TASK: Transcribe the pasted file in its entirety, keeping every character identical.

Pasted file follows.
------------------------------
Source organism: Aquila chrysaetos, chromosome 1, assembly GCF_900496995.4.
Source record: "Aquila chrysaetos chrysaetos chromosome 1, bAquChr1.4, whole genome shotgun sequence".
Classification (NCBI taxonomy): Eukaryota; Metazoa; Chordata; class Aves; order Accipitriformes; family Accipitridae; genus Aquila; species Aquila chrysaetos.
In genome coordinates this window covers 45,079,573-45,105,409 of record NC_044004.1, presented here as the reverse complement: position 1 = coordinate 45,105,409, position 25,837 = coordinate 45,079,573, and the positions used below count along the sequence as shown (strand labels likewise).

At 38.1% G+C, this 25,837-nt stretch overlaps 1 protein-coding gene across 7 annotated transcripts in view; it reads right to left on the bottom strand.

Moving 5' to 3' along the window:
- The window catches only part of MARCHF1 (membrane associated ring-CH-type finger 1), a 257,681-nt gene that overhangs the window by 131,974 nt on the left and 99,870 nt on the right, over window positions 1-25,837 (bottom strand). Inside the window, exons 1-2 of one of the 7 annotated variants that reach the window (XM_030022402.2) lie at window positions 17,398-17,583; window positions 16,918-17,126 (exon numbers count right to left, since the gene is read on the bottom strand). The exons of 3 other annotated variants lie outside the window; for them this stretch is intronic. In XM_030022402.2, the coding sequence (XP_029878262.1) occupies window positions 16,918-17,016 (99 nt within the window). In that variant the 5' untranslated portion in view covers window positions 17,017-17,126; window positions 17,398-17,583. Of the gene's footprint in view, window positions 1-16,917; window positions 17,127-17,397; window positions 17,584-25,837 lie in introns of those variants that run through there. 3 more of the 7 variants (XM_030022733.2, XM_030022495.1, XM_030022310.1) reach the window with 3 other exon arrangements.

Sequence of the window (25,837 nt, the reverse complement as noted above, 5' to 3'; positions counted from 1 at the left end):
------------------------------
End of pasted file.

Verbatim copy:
Source organism: Aquila chrysaetos, chromosome 1, assembly GCF_900496995.4.
Source record: "Aquila chrysaetos chrysaetos chromosome 1, bAquChr1.4, whole genome shotgun sequence".
Classification (NCBI taxonomy): Eukaryota; Metazoa; Chordata; class Aves; order Accipitriformes; family Accipitridae; genus Aquila; species Aquila chrysaetos.
In genome coordinates this window covers 45,079,573-45,105,409 of record NC_044004.1, presented here as the reverse complement: position 1 = coordinate 45,105,409, position 25,837 = coordinate 45,079,573, and the positions used below count along the sequence as shown (strand labels likewise).

At 38.1% G+C, this 25,837-nt stretch overlaps 1 protein-coding gene across 7 annotated transcripts in view; it reads right to left on the bottom strand.

Moving 5' to 3' along the window:
- The window catches only part of MARCHF1 (membrane associated ring-CH-type finger 1), a 257,681-nt gene that overhangs the window by 131,974 nt on the left and 99,870 nt on the right, over window positions 1-25,837 (bottom strand). Inside the window, exons 1-2 of one of the 7 annotated variants that reach the window (XM_030022402.2) lie at window positions 17,398-17,583; window positions 16,918-17,126 (exon numbers count right to left, since the gene is read on the bottom strand). The exons of 3 other annotated variants lie outside the window; for them this stretch is intronic. In XM_030022402.2, the coding sequence (XP_029878262.1) occupies window positions 16,918-17,016 (99 nt within the window). In that variant the 5' untranslated portion in view covers window positions 17,017-17,126; window positions 17,398-17,583. Of the gene's footprint in view, window positions 1-16,917; window positions 17,127-17,397; window positions 17,584-25,837 lie in introns of those variants that run through there. 3 more of the 7 variants (XM_030022733.2, XM_030022495.1, XM_030022310.1) reach the window with 3 other exon arrangements.

Sequence of the window (25,837 nt, the reverse complement as noted above, 5' to 3'; positions counted from 1 at the left end):